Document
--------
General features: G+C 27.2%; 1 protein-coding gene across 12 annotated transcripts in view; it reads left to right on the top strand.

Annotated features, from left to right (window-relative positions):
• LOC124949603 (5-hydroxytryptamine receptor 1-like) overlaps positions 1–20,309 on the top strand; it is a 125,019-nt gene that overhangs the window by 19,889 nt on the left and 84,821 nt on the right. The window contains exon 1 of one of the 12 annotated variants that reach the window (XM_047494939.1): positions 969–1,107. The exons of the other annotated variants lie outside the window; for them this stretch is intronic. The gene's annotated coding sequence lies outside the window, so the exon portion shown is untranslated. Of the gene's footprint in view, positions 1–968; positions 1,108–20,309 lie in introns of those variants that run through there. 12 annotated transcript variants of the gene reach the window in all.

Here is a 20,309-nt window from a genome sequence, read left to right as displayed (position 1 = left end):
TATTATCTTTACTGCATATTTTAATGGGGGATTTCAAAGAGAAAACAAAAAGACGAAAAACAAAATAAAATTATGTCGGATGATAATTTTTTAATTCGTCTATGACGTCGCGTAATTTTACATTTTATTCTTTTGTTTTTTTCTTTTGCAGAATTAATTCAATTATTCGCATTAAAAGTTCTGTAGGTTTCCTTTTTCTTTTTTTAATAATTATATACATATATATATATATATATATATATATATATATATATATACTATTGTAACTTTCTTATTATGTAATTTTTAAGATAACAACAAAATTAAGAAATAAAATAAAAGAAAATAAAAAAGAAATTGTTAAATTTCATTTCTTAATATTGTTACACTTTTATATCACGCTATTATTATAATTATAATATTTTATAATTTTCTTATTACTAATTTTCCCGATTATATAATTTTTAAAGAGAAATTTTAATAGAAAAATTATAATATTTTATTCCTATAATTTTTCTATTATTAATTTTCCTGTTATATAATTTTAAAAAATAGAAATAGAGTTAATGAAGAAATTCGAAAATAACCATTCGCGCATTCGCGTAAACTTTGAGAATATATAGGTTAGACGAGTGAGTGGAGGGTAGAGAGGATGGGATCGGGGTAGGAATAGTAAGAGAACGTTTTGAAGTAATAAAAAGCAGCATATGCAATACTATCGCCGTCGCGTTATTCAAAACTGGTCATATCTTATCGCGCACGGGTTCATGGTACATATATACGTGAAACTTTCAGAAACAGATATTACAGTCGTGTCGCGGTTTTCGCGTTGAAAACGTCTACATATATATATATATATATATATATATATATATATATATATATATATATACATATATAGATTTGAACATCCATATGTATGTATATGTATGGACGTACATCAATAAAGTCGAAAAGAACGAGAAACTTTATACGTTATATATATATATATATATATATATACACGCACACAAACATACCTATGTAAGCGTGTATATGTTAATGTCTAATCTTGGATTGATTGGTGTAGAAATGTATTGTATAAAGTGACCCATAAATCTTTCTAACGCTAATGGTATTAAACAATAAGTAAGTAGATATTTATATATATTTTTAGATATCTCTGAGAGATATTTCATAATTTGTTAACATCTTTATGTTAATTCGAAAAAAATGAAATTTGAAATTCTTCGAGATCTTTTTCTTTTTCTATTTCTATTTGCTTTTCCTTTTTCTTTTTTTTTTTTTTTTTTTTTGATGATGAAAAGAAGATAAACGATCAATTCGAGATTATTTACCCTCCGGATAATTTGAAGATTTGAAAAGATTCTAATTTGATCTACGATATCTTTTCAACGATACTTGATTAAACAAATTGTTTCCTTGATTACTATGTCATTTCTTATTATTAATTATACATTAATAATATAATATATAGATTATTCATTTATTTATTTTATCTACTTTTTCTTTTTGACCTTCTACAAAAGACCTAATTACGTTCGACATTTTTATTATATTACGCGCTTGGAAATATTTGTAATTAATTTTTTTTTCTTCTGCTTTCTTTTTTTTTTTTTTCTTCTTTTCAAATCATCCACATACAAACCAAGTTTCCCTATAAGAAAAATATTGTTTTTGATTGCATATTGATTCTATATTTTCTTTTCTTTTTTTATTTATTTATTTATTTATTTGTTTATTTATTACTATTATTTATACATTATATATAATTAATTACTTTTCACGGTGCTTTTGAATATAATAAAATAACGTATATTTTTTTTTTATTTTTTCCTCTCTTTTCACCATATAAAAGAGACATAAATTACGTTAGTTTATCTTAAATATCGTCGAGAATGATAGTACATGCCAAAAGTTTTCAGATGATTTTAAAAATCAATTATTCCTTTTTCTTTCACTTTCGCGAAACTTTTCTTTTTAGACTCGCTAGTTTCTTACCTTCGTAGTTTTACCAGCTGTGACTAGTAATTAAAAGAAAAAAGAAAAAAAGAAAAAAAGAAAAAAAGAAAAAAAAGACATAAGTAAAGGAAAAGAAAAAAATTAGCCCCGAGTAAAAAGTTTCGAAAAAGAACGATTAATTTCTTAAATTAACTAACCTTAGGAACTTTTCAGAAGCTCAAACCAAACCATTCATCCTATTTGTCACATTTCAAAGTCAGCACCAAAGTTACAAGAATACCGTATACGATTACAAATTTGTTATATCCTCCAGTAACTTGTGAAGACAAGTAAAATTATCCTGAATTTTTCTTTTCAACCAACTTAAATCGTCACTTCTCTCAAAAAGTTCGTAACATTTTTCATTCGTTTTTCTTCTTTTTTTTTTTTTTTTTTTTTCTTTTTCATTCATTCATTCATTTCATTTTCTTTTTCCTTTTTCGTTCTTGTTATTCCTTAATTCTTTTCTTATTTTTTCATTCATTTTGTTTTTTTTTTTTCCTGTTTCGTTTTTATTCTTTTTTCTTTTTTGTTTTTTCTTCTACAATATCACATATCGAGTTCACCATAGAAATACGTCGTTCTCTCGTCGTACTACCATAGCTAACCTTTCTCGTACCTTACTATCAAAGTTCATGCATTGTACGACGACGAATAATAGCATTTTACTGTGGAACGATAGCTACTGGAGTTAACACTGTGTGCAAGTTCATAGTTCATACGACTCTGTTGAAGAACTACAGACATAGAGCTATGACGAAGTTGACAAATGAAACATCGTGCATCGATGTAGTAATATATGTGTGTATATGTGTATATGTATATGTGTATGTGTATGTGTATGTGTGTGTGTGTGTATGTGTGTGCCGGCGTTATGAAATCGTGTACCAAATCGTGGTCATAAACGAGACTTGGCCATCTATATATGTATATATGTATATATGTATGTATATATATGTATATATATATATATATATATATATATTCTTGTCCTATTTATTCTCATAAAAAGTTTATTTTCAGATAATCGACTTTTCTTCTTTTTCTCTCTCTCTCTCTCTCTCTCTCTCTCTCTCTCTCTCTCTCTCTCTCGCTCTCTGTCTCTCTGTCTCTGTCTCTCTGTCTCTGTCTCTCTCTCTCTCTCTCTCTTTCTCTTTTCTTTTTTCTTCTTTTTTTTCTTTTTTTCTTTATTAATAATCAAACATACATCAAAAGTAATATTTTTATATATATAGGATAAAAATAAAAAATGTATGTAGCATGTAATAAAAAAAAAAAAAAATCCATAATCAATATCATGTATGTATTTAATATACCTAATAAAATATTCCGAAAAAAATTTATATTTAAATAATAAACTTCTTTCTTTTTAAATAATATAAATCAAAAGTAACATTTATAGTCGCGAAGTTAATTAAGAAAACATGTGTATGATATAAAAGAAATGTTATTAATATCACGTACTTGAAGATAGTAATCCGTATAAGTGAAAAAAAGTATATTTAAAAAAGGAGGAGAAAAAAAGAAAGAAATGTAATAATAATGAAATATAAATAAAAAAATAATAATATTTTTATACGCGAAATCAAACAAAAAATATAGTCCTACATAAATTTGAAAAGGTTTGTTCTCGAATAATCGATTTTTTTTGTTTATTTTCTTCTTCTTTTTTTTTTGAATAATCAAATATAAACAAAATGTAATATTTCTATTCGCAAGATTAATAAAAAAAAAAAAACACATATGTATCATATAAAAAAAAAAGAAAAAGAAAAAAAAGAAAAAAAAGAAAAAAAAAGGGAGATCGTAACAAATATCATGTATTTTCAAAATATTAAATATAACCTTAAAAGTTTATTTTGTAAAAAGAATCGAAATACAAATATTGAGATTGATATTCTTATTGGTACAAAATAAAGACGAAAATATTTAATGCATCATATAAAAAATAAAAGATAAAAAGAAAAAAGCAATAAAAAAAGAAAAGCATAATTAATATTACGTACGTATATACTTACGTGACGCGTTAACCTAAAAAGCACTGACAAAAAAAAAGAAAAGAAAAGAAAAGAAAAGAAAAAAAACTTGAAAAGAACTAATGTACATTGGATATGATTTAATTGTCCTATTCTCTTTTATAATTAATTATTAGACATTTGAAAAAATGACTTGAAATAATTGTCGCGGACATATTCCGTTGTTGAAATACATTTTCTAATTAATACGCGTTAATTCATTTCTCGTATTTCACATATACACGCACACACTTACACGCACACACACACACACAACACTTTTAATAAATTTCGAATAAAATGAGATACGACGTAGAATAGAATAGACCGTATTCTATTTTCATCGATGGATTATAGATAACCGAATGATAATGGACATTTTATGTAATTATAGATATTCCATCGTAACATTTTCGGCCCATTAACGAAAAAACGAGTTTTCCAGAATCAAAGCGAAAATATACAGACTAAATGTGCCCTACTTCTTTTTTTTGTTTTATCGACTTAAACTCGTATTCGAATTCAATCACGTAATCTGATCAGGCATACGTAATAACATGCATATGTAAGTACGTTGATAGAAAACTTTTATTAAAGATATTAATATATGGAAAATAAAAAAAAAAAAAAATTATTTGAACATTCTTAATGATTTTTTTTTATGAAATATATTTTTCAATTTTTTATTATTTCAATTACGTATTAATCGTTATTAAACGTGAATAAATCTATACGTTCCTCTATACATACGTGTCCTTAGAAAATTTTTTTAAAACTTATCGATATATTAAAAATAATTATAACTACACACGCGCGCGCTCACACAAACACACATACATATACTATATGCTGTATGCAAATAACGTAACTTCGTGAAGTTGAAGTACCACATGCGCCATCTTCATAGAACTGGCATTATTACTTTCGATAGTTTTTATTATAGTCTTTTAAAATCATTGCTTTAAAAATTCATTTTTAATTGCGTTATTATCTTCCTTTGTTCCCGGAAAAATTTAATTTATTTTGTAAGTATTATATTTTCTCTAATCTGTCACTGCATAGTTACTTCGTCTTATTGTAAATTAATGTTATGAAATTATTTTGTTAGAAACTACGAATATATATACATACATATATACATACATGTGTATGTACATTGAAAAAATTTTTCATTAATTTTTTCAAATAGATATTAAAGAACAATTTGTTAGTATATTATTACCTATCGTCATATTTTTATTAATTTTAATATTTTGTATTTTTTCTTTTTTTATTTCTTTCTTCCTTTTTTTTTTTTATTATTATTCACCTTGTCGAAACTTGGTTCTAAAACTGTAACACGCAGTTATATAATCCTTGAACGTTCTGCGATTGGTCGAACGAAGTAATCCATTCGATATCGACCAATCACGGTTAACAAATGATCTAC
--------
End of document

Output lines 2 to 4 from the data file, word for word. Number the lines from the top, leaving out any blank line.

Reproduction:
Annotated features, from left to right (window-relative positions):
• LOC124949603 (5-hydroxytryptamine receptor 1-like) overlaps positions 1–20,309 on the top strand; it is a 125,019-nt gene that overhangs the window by 19,889 nt on the left and 84,821 nt on the right. The window contains exon 1 of one of the 12 annotated variants that reach the window (XM_047494939.1): positions 969–1,107. The exons of the other annotated variants lie outside the window; for them this stretch is intronic. The gene's annotated coding sequence lies outside the window, so the exon portion shown is untranslated. Of the gene's footprint in view, positions 1–968; positions 1,108–20,309 lie in introns of those variants that run through there. 12 annotated transcript variants of the gene reach the window in all.

Here is a 20,309-nt window from a genome sequence, read left to right as displayed (position 1 = left end):